Creditors and lenders look at your credit score to determine whether or not they will give you a loan or a credit card. But if you don’t already have a credit history they’ll be unlikely to loan you any money since they have no way of knowing whether or not you’ll pay them back.
Young people are often left wondering how to establish credit for themselves when no one will give them a chance. How can they prove they’re responsible and can be trusted to pay back what they owe if no one will loan them any money?
If you’re caught in this situation, I don’t blame you for being frustrated. It just doesn’t seem fair, does it? But don’t give up just yet because there are some steps you can take to start building up your credit from scratch.
How to Establish Credit Without a Credit History
1. If you can’t qualify for a credit card from Visa or Mastercard, try the mall. Department stores like Macy’s and Sears generally have less stringent standards when issuing credit. Open up an account and make a small purchase (you may even get a discount or reward of some kind). Be sure to pay it off promptly and then repeat the process again and again. This will build your credit score and demonstrate that you can pay your bills on time.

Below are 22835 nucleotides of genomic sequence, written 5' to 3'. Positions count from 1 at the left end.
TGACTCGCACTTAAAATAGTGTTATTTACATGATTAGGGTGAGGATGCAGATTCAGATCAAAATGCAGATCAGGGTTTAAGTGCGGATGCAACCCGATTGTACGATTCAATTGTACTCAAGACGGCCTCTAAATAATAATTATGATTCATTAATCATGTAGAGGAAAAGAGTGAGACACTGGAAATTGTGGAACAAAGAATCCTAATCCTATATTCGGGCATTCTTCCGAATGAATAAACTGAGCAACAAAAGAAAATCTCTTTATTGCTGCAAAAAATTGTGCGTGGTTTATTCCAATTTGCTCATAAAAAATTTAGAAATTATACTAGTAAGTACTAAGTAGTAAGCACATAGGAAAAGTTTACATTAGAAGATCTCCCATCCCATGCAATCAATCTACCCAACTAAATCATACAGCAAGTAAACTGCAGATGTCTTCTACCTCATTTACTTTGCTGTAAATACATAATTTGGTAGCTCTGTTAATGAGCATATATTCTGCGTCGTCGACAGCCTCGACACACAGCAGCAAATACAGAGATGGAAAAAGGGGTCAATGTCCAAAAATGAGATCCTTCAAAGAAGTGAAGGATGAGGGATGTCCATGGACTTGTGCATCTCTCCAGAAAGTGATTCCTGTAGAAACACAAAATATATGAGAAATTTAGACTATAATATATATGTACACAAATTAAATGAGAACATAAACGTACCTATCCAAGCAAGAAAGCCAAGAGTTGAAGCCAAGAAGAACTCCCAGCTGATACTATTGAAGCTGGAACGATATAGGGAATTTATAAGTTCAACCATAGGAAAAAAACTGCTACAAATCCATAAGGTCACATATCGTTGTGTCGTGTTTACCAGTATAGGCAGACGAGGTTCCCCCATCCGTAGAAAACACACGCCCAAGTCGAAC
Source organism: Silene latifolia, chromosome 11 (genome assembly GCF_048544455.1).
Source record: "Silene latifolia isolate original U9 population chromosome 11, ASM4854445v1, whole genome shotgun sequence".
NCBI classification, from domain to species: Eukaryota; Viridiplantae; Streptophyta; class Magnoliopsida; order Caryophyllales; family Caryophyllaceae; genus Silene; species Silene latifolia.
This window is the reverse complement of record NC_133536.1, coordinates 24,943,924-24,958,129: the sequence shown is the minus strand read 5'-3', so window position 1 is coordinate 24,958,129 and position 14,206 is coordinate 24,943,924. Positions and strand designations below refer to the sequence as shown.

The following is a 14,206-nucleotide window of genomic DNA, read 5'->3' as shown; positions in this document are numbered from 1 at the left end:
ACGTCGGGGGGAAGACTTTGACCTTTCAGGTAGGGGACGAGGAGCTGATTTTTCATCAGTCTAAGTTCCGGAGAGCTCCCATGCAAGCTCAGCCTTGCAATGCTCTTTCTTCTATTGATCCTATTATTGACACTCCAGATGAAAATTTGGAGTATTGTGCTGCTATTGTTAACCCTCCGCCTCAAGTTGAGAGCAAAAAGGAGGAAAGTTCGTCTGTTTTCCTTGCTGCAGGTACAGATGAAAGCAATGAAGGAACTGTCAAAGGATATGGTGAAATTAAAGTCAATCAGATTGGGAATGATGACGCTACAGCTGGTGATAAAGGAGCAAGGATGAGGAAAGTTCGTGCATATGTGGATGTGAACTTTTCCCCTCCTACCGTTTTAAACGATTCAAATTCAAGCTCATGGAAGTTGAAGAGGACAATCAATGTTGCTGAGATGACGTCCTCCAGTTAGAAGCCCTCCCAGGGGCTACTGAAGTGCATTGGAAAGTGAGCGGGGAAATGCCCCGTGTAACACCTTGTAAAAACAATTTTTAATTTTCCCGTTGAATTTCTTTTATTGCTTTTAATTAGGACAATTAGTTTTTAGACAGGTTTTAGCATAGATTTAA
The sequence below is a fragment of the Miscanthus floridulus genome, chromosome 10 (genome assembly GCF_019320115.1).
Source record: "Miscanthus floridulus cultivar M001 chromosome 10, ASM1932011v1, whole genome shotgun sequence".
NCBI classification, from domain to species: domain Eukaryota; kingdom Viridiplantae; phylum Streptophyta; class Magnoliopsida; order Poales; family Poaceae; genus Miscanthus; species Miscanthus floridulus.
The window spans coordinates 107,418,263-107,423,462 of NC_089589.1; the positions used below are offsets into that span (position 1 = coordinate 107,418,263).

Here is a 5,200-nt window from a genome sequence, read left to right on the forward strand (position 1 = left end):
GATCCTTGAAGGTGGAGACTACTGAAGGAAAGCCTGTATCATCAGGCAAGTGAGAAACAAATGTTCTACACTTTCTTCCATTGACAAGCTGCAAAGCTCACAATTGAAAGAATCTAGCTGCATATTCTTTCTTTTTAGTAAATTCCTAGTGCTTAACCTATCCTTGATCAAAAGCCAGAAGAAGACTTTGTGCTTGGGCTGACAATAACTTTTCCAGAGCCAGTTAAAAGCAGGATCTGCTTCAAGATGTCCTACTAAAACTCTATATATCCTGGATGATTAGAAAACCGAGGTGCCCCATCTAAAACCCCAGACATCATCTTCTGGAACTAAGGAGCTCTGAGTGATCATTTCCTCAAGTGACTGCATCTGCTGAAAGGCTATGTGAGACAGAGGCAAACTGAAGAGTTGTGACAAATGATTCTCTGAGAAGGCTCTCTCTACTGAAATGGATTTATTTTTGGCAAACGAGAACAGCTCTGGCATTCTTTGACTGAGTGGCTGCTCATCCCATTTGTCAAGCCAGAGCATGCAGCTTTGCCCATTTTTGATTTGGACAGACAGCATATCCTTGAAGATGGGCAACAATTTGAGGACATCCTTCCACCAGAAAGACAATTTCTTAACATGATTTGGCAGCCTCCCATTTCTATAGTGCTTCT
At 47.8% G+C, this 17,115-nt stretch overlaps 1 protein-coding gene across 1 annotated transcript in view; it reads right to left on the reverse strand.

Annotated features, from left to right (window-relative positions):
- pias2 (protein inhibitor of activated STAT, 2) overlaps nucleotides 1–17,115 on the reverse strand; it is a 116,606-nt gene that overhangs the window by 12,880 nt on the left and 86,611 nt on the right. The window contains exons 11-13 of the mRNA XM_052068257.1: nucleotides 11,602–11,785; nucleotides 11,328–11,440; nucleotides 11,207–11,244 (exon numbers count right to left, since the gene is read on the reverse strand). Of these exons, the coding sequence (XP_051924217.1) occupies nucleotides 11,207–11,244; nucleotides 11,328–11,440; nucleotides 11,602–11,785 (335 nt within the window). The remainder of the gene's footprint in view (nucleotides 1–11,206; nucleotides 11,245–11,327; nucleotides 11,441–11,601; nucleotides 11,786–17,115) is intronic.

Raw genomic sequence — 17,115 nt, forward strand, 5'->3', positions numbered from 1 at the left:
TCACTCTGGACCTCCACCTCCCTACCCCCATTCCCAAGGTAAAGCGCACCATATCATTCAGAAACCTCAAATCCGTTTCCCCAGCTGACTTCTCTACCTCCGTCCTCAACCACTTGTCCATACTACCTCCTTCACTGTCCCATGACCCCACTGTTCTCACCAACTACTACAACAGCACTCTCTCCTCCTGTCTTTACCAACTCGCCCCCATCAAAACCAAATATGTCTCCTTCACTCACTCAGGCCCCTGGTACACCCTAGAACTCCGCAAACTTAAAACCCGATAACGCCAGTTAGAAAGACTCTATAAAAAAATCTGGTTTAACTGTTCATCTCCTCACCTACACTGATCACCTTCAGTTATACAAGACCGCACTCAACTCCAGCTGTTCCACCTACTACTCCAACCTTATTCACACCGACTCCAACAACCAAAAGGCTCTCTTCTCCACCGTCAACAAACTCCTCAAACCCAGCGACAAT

Just be careful not to overspend. The interest rate and fees for department store cards are unbearable so you want to make sure you don’t carry a balance.
2. Another option is a secured credit card, which requires you to deposit a certain amount with the lender issuing you credit. The amount of your security deposit is equal to your credit limit. This protects the lender in case you can’t make your payments, and you’ll be building up your credit as you demonstrate you can make your monthly payments on time.
You might even be able to earn a little interest to offset the fees you pay on your card. For example, when you apply for the USAA Secured Platinum Card you also open a two year Certificate of Deposit. The money you put in (from $250 to $500) is the card’s credit limit and you will earn interest on the amount you deposit.
3. If you can’t get either a secured card or a department store card, you can ask someone with a good credit history to make you an authorized user with your own card. You will be responsible for paying the bills, but if you screw up you’ll both suffer the consequences as any late or missed payments will show up on his account too. If a family member is willing to take that chance on you, it’s a good way to start building credit quickly.
Another bit of advice…don’t forget to check your credit report regularly and keep paying all your bills on time. Establishing a good credit history is only the first step. You’ll have to work hard to continue building and maintaining it for years to come.
Latest posts by Mike Collins (see all)
- 5 Things You Should Never Buy at Costco - October 23, 2014
- Are You Sure Your Life Insurance Beneficiary Designations Are Set Up Properly? - October 21, 2014
- Keep Warm Without Burning Through Your Budget - October 17, 2014